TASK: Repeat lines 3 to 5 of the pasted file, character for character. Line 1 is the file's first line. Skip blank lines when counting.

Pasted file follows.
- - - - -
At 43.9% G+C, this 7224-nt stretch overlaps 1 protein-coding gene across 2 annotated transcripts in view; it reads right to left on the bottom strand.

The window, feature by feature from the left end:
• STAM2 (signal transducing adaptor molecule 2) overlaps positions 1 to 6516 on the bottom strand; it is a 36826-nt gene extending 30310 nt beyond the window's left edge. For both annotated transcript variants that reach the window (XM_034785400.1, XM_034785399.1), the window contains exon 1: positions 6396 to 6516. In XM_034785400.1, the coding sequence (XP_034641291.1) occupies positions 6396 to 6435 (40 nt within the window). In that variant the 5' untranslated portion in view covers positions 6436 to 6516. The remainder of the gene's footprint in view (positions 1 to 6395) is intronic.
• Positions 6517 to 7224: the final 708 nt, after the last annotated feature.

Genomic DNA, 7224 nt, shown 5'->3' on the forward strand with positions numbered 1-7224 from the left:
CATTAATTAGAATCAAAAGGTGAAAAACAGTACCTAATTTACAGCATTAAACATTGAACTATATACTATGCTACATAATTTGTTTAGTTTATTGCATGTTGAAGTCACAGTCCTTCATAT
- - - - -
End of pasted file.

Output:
• STAM2 (signal transducing adaptor molecule 2) overlaps positions 1 to 6516 on the bottom strand; it is a 36826-nt gene extending 30310 nt beyond the window's left edge. For both annotated transcript variants that reach the window (XM_034785400.1, XM_034785399.1), the window contains exon 1: positions 6396 to 6516. In XM_034785400.1, the coding sequence (XP_034641291.1) occupies positions 6396 to 6435 (40 nt within the window). In that variant the 5' untranslated portion in view covers positions 6436 to 6516. The remainder of the gene's footprint in view (positions 1 to 6395) is intronic.
• Positions 6517 to 7224: the final 708 nt, after the last annotated feature.

Genomic DNA, 7224 nt, shown 5'->3' on the forward strand with positions numbered 1-7224 from the left: